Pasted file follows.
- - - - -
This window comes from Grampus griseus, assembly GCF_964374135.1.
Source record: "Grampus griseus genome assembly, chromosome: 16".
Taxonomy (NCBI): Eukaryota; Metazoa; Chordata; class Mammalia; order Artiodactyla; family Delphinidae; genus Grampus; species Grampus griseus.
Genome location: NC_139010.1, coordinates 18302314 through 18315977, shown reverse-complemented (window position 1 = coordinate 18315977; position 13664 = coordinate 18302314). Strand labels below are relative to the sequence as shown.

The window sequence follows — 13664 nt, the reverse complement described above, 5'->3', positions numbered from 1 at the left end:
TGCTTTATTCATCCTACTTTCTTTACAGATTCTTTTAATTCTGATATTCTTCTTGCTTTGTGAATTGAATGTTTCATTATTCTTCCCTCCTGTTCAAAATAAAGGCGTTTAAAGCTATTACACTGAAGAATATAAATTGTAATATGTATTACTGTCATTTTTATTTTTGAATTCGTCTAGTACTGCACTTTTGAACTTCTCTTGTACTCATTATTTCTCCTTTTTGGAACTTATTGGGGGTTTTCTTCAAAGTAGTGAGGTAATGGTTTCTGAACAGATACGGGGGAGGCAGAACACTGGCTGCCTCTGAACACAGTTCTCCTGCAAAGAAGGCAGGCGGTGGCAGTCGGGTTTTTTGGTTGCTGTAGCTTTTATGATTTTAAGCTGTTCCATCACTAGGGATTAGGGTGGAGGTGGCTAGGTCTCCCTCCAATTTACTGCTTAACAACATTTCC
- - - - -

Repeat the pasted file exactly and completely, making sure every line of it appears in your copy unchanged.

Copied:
This window comes from Grampus griseus, assembly GCF_964374135.1.
Source record: "Grampus griseus genome assembly, chromosome: 16".
Taxonomy (NCBI): Eukaryota; Metazoa; Chordata; class Mammalia; order Artiodactyla; family Delphinidae; genus Grampus; species Grampus griseus.
Genome location: NC_139010.1, coordinates 18302314 through 18315977, shown reverse-complemented (window position 1 = coordinate 18315977; position 13664 = coordinate 18302314). Strand labels below are relative to the sequence as shown.

The window sequence follows — 13664 nt, the reverse complement described above, 5'->3', positions numbered from 1 at the left end:
TGCTTTATTCATCCTACTTTCTTTACAGATTCTTTTAATTCTGATATTCTTCTTGCTTTGTGAATTGAATGTTTCATTATTCTTCCCTCCTGTTCAAAATAAAGGCGTTTAAAGCTATTACACTGAAGAATATAAATTGTAATATGTATTACTGTCATTTTTATTTTTGAATTCGTCTAGTACTGCACTTTTGAACTTCTCTTGTACTCATTATTTCTCCTTTTTGGAACTTATTGGGGGTTTTCTTCAAAGTAGTGAGGTAATGGTTTCTGAACAGATACGGGGGAGGCAGAACACTGGCTGCCTCTGAACACAGTTCTCCTGCAAAGAAGGCAGGCGGTGGCAGTCGGGTTTTTTGGTTGCTGTAGCTTTTATGATTTTAAGCTGTTCCATCACTAGGGATTAGGGTGGAGGTGGCTAGGTCTCCCTCCAATTTACTGCTTAACAACATTTCC